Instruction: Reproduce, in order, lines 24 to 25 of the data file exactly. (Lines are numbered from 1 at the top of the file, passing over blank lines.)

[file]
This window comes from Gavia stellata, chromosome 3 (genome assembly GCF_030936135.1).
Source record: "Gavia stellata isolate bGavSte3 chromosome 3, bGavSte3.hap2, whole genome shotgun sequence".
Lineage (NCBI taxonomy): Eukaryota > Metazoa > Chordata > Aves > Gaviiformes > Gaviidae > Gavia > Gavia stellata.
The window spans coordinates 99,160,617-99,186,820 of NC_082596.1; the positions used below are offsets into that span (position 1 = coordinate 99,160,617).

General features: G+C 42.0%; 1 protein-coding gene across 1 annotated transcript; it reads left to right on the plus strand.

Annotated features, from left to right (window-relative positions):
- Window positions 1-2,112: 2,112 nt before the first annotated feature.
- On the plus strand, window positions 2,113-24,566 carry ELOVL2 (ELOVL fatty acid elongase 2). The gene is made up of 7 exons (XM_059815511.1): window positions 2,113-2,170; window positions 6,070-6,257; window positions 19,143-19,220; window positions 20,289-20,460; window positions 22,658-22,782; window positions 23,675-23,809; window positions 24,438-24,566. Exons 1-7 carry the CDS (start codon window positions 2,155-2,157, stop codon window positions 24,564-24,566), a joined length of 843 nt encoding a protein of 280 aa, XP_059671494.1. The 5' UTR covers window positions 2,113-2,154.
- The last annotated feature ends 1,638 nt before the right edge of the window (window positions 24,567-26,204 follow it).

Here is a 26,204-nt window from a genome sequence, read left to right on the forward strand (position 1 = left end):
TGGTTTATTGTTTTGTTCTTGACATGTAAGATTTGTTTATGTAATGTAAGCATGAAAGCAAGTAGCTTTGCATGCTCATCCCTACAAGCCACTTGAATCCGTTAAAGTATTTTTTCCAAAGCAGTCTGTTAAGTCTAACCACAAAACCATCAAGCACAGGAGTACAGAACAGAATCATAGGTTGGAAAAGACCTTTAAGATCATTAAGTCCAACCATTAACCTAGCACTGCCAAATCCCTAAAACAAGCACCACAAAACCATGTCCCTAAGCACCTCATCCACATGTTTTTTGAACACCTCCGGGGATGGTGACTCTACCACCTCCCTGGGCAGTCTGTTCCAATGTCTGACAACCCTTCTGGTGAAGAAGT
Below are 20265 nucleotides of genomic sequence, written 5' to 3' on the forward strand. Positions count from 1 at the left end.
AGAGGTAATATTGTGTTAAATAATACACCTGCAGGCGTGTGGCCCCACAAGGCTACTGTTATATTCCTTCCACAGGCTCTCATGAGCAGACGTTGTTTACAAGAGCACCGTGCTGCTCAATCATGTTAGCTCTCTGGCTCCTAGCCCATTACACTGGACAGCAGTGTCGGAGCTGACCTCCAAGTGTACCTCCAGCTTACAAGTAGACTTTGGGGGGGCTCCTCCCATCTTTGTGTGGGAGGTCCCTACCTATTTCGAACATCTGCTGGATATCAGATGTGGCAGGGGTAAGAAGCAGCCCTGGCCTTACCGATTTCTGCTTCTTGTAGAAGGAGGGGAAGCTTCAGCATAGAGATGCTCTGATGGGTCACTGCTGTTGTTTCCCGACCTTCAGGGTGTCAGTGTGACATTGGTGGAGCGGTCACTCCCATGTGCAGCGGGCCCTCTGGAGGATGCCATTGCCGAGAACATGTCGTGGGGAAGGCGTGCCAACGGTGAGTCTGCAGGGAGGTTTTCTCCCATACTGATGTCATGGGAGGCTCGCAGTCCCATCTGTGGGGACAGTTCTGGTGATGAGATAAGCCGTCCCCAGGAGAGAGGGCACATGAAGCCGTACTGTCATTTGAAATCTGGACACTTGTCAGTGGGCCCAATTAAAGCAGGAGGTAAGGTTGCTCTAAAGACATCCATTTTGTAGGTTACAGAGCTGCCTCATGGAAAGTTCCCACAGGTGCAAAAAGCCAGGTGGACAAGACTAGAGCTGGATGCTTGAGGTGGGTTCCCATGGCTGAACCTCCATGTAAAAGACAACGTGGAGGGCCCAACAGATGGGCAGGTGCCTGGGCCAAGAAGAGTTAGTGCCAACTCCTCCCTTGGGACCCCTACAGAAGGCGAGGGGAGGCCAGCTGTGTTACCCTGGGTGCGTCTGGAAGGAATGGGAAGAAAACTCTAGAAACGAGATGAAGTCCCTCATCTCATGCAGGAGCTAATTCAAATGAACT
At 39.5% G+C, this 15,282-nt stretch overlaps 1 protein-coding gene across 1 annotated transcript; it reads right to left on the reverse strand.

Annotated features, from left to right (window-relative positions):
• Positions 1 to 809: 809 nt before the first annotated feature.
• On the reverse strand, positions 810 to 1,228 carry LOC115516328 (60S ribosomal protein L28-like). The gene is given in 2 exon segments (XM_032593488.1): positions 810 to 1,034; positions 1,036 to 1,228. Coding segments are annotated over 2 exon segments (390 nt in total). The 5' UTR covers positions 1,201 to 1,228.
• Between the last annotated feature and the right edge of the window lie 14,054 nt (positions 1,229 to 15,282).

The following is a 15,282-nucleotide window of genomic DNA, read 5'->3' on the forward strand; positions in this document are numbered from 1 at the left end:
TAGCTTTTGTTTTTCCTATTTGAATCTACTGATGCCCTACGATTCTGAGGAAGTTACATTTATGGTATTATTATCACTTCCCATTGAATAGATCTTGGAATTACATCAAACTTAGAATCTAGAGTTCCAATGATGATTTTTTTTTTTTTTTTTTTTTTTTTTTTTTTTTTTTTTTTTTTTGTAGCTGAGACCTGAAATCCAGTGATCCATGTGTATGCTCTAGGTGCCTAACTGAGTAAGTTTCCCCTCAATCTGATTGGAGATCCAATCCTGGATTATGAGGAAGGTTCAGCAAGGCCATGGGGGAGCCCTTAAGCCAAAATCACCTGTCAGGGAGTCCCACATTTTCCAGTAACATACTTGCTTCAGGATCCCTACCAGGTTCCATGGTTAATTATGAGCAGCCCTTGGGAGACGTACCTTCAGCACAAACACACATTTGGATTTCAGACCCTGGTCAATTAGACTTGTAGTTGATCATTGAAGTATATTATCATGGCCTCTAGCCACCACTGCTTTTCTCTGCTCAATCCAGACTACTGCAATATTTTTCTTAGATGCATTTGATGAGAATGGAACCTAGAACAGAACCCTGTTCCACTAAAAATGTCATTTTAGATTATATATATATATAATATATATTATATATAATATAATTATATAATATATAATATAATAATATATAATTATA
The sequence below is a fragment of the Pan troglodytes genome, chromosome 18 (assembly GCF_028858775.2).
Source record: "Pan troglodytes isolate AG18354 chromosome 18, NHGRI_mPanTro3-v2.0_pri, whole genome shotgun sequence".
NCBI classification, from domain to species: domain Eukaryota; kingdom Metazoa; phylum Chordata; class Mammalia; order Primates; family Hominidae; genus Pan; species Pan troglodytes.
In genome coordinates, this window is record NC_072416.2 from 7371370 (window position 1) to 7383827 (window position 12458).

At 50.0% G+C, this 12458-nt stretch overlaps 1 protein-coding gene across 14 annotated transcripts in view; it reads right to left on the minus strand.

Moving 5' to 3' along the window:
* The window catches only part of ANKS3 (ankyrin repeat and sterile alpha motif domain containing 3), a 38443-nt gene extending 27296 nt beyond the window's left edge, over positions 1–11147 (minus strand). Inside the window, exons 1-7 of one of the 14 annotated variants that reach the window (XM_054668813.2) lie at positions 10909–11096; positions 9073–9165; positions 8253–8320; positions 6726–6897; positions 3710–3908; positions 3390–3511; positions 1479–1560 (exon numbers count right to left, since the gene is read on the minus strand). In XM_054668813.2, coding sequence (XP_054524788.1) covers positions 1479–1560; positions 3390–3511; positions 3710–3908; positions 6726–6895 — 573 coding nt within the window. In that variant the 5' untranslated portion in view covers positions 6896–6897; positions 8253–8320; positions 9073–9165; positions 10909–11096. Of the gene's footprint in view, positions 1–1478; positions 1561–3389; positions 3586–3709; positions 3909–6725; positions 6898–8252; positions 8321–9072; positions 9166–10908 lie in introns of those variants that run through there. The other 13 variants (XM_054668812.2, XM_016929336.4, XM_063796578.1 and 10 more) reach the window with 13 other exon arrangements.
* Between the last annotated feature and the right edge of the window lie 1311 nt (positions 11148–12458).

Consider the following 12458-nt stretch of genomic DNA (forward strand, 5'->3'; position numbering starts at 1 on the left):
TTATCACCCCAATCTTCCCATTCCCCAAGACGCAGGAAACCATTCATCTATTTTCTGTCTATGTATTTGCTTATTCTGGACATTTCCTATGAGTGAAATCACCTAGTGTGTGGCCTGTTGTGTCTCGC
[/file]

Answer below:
In genome coordinates, this window is record NC_072416.2 from 7371370 (window position 1) to 7383827 (window position 12458).

At 50.0% G+C, this 12458-nt stretch overlaps 1 protein-coding gene across 14 annotated transcripts in view; it reads right to left on the minus strand.